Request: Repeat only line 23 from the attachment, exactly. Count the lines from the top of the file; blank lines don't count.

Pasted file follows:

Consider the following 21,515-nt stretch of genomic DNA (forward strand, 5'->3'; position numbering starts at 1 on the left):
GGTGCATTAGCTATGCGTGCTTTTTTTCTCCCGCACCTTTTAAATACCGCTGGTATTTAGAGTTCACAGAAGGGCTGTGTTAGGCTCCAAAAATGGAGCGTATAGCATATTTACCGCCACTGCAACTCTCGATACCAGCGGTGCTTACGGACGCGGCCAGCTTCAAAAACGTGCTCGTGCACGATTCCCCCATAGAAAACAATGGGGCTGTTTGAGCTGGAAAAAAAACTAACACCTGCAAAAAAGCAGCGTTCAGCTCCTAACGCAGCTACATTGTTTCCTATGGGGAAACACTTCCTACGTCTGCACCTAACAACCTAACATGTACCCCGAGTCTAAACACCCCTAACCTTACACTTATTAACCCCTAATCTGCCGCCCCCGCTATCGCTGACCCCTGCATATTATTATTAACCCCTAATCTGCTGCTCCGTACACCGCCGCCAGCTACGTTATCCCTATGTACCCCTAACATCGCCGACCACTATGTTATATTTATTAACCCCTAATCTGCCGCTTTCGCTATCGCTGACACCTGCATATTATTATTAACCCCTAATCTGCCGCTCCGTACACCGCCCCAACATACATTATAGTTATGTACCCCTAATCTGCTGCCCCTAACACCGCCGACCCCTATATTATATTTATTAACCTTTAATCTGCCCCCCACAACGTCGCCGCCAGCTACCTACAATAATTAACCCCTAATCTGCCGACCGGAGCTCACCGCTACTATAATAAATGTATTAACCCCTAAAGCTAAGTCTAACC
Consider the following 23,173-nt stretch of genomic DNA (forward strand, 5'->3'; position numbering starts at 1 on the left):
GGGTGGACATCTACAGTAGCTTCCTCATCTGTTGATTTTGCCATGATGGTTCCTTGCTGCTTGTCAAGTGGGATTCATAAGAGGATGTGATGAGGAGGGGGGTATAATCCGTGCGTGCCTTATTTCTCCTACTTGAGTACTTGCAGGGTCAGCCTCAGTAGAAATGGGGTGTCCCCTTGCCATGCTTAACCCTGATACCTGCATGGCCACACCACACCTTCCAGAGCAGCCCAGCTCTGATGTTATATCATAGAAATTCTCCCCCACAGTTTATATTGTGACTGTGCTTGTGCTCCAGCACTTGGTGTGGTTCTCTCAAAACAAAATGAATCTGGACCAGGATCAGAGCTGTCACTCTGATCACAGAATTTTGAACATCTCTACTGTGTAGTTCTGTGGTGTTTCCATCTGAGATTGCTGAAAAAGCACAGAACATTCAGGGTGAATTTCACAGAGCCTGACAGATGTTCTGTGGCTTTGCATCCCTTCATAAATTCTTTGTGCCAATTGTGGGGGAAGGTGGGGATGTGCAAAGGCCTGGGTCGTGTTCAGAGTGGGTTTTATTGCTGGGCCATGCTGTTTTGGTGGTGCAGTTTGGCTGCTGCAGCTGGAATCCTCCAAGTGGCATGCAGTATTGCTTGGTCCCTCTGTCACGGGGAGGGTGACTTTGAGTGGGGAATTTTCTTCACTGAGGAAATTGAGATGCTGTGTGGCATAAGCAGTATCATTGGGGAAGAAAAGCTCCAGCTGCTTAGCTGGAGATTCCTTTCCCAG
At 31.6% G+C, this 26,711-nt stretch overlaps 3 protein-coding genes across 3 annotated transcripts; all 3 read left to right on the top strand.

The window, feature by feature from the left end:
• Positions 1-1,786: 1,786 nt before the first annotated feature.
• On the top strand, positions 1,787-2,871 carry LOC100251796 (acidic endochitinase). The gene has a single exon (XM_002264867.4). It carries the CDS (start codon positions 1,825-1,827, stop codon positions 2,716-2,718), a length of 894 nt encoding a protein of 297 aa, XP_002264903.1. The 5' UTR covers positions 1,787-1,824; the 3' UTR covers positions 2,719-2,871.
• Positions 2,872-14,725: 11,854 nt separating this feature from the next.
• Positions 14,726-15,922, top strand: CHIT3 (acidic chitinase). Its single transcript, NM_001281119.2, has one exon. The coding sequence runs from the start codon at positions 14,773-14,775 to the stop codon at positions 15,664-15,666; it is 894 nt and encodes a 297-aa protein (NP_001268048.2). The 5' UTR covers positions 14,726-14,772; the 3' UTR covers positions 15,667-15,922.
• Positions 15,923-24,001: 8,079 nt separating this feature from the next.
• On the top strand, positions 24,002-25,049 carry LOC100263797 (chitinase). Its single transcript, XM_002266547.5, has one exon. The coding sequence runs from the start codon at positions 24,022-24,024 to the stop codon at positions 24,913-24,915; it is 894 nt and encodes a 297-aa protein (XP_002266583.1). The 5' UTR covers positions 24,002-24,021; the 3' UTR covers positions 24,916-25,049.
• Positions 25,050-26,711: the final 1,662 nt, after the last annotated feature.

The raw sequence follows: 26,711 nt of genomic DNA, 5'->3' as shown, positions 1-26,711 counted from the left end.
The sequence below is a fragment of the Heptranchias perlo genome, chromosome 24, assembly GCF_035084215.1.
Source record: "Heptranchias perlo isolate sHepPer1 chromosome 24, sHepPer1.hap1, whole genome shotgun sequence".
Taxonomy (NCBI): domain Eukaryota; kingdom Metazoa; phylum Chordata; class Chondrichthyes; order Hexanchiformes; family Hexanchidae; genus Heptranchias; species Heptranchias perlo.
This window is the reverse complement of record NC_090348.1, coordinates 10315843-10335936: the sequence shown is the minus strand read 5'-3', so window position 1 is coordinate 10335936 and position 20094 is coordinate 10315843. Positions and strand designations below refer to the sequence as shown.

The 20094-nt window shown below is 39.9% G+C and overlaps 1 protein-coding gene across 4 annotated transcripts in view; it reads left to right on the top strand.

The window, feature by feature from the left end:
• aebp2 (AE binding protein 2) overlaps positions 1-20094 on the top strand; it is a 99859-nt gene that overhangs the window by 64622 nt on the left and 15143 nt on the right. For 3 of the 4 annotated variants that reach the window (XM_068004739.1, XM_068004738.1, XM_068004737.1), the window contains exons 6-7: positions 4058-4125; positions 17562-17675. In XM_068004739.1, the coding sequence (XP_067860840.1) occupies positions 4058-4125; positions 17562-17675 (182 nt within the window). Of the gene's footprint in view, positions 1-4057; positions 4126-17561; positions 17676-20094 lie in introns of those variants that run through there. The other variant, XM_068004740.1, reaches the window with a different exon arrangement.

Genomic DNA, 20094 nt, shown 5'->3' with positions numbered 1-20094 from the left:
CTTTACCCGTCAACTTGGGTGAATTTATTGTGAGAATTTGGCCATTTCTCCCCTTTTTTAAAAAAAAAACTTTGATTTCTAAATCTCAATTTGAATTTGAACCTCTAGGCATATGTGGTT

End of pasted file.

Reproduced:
CTTTACCCGTCAACTTGGGTGAATTTATTGTGAGAATTTGGCCATTTCTCCCCTTTTTTAAAAAAAAAACTTTGATTTCTAAATCTCAATTTGAATTTGAACCTCTAGGCATATGTGGTT